Monday, February 22, 2021

CSN - Y, Too


In June 1966, Graham Nash and the Hollies met the Mamas and the Papas at a Hollies press party at Imperial Records. Nash hit it off right away with Cass Elliot and Cass who invited Graham to a Mamas and Papas recording session of "Dancing Bear" at Western Recorders on Sunset Boulevard. Fast forward to February 1968 where the Hollies played a Valentine's gig at the Whiskey a Go-Go. Micky Dolenz introduced the show and Stephen Stills and David Crosby were right up front. In April, Cass would introduce Nash to Crosby and Stills at her house in Laurel Canyon and the catalyst for CSN was set into motion. By the end of 1968, Nash took leave of the Hollies, content to consider his future from the restorative oasis that was Laurel Canyon, not to mention his Our House kind of life with Joni Mitchell. We've talked before about the haphazard way in which bands, particularly supergroups are formed. It was fifty years ago that the CSN's eponymous LP was released and none of its luster is lost 50 years on. "Suite: Judy Blue Eyes," alongside "Wooden Ships," "Helplessly Hoping," and "Guinevere" sound as fresh today as anything by Lord Huron, Fleet Foxes or the new Americana sounds.

Interestingly, one of the most famous of the CSN debut tracks was "Marrakesh Express," a song Nash had written for the Hollies. He said he was in England reading about the middle eastern journeys of William Burroughs and Allen Ginsberg. Here I quote: "So, I grab my wife, Rose, and we took the train down from Casablanca down to Marrakesh. All my pores were open. I was just soaking in this atmosphere." That in mind, listen to the track again to get the vibe and imagine the scene. He said, "I was carrying all these tunes in my pocket just waiting for the right moment." Donovan had fostered the notion that Nash could make it on his own, and in the meantime taught him to fingerpick. Nash found himself floundering in the Hollies who weren’t receptive to songs like "Marrakesh Express" or "Teach Your Children" and when he met Crosby, Crosby said, "Don’t even listen to what they are saying. They're totally fucked. I love those songs."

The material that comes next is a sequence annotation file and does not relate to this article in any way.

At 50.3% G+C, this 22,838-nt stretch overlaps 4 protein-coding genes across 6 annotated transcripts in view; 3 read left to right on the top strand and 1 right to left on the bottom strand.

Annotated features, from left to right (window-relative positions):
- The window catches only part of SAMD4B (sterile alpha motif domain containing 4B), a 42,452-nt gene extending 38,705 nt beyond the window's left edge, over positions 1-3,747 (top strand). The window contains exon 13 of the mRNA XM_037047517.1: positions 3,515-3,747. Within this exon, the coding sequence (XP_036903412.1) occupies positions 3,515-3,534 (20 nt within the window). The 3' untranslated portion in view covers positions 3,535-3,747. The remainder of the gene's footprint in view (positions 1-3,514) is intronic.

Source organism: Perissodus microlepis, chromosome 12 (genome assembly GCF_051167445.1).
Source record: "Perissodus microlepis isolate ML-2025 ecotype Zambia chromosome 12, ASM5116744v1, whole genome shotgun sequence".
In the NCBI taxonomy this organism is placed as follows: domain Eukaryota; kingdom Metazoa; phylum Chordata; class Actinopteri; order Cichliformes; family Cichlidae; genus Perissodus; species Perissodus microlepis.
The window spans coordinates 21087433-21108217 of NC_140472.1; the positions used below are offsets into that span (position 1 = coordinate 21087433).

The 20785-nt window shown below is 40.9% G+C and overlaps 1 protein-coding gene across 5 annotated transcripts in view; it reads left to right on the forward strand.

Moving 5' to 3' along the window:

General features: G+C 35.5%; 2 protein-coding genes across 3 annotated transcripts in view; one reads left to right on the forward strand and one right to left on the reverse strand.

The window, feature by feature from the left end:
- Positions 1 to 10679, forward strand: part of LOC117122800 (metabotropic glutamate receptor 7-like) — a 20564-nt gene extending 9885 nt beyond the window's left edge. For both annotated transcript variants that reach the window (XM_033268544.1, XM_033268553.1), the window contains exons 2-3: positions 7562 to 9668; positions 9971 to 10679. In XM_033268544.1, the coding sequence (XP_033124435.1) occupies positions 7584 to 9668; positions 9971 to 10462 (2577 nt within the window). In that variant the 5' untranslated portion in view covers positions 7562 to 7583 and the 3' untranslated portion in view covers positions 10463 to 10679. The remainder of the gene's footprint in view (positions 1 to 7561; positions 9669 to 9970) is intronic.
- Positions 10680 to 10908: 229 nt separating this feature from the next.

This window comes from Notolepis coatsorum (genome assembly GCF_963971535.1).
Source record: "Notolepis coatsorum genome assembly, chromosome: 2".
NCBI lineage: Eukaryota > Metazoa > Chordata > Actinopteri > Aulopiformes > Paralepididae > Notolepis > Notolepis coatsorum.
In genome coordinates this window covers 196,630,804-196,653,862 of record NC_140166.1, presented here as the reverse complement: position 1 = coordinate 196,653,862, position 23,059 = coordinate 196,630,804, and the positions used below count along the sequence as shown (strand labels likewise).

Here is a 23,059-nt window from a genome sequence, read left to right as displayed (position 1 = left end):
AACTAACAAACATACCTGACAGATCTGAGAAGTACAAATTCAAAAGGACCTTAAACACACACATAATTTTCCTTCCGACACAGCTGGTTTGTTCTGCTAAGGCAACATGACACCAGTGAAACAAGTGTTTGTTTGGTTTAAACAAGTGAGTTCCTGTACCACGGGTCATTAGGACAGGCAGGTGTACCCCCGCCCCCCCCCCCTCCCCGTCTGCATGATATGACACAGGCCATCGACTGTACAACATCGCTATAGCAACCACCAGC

There is little on the LP that doesn't work. With its soaring harmonies and layered guitars, "Suite: Judy Blue Eyes" is an epic opener, one that even FM overkill can't kill. "Marrakesh Express" is infectious, "Guinevere" is an ethereal masterpiece that delicately conveys the sense of drugged-up wonder in which Crosby was immersed at the time. And "Wooden Ships" is amazing.  The lyrics speak of a post-apocalyptic world when human beings finally realize that we cannot be enemies and survive. "Long Time Gone" is an angry yet heart-wrenching track on the assassination of RFK.  Crosby's delivery is impeccable. And finally, we get "49 Bye-Byes," a closer worthy of the awe-inspiring music that has come before it. 

Three months later, without any rehearsal time, the trio got together with Neil Young to play Woodstock. There are but a handful of important sets at Woodstock – Santana, Joe Cocker, Hendrix, but it was Crosby, Stills, Nash and Young who epitomized what Woodstock was all about.

Two interesting things. The band was at first introduced as Buffalo Springfield, which of course was inaccurate, and following an incredible set with just Crosby, Stills and Nash, Young milling about in the background of what is referred to as the acoustic session (only joining in for two songs), the rest of the show was a hard-rocking guitar-oriented session with Stills and Young taking the reins. The band, of course, would go on to release Déjà vu just a few months later, which remains one of rock's timeless gems and includes the popularized version of Joni Mitchell's "Woodstock."

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